Drive-by Smiling


Give people smiles while driving! They will smile back at you. Certainly road-rage frowns, middle fingers in the rear view mirror, exasperated honking, and bumper-to-bumper stalking will work too, but the result of that work will get you more worked up and stressed.

I believe we can choose. Yes, you too can choose. Admittedly, no matter how much we think, prepare or talk about how we ought to behave in unpleasant situations actually putting it into practice is a completely different experience. That is if we even remember that we are in an unpleasant situation. We identify ourselves with our experiences, bad or good. Doing what we’ve always done and being ‘who we are’ are irresistible tendencies we follow, especially during stressful events such as road rage. We autopilot through most of our reactions to perceived or real dangers out there. Being yelled at or abused in any other way, even by a complete stranger in busy traffic, usually takes us to fight or flight thinking. And the last thing most of us think is to smile back at the source of the attack. But if we do, unexpected things might happen.

Being aware of our thinking when something traumatic happens is for most of us difficult simply because the distressing event preoccupies our thoughts and feelings in creating a response to it. I’ve been there many times myself. We react by being upset and retaliate in whichever way we can against the offenders. It all feels very personal. Although when you really think of it being in an aerodynamically shaped heap of metal on wheels one can hardly think of a more impersonal environment. And yet, we say, “That Volvo is nuts! Did you see how she cut me off?! I can’t believe this Kia, some people should just not be let behind the wheel. Oh my God, this Ford pickup is a maniac, I’m calling the cops!” All this in a bid to protect our ego’s sense of security and worthiness.  What else can be done?

I know it’s not easy accepting abuse. As my father used to say, you never know who’s behind the other wheel. They can have a shotgun, or indeed they can be crazy. But assuming the worst will not only prepare us for the worst. Assuming the worst usually means expecting the worst, and that may bring about the worst.

Smile at people as you drive by, smile at them as they look at you while standing at traffic lights, or smile at that someone smiling at you in the rear view mirror. Even before you come across an irritation, a bad driver, or you become the source of evil for someone else, smile. The difference you will experience will be amazing. Some people will just look away, some will give you a querying look as if to say, “Something wrong with you?”, but most will smile back. If you fear that you might attract a stalker by smiling at people, think again how real this fear is. By all means do practice drive-by smiling responsibly. Do what feels right in a particular situation and you will be alright. If someone’s leering at you and calling you sexy, you’re probably not going to give them any acknowledgement. But if yelling at someone feels right as a frustration vent, smiling at someone as a frustration vent will feel great. And since we’re always better behaved when around strangers, drive-by smiling should come natural.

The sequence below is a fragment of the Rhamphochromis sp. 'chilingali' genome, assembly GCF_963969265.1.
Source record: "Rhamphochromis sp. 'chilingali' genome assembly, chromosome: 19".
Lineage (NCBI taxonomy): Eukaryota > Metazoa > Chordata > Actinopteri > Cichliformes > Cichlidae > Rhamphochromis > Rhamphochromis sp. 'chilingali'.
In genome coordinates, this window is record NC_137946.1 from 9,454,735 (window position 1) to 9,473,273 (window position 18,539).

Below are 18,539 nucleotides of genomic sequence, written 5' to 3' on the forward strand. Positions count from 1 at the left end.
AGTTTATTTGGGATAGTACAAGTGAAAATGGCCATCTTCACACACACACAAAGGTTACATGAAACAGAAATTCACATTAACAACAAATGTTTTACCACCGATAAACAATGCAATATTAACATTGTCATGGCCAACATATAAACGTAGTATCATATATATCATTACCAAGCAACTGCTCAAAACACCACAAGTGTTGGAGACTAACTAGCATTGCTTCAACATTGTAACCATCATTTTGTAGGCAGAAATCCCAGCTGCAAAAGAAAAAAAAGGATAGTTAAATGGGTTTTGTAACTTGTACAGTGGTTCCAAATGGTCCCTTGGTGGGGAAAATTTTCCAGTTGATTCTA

Even when you get a reminder at the lights in the form of a honk from behind telling you that the green light has come on, be the smiling face in the rear view mirror. Even if you do end up in a road-rage situation, smile back. Do a drive-by smiling! Simply brush the abuse aside, and accept it as nothing personal. You can use tricks to help you out like lowering the rear view mirror to avoid being aware of the flashing lights or turning your radio volume up to drown out the sound of honking, or anything else for that matter that will blunt the sense of being under attack. You will find however that smiling beats it all. And the best part of it is that when you smile at someone, you smile at yourself.

Don’t beat yourself up when you catch yourself reacting negatively to something. Believe in your power to smile.  Instead of drive-by shouts and drive-by frowns, let’s riddle each other with drive-by smiles.

Please do blame the author if as a result of practicing drive-by smiling your daily commute becomes interesting, or you meet truly wonderful people, or you end up hugging complete strangers even though you’re running late for work stuck in a traffic jam. Happy Holidays, happy drive-by smiling!


  1. I like waving to strangers in cars. Most of time, they think I’m crazy. Some smile and wave back even though they don’t know me. (I think they almost assume they do, but don’t remember me.) Why not, it makes me smile.

    • I have practiced this for some time now, and like yourself, if it makes me smile, regardless of others’ responses, why not, say I.

  2. My first teacher used to say that you shouldn’t go outside in the morning with a grim look on your face, you would be spreading a terrible contagious disease into the world. On the other hand, he said that a smile is like your seat-belt in the car – it keeps you safe in the world and spreads a protective layer around you wherever you go. Thanks for your great article!
    with Smile!

    • I appreciate your comment. For every one who believed there will be more who through their words have come to believe too. Spread the word!

  3. One of the things I miss the most about living in North Dakota is that people in the rural parts of the state “waved” at each other driving down the road–a simple lift the forefinger from the steering wheel in a symbol of solidarity and recognition. Smiling does the same thing. We are relational people after all! Thanks for your good words. They made me smile.


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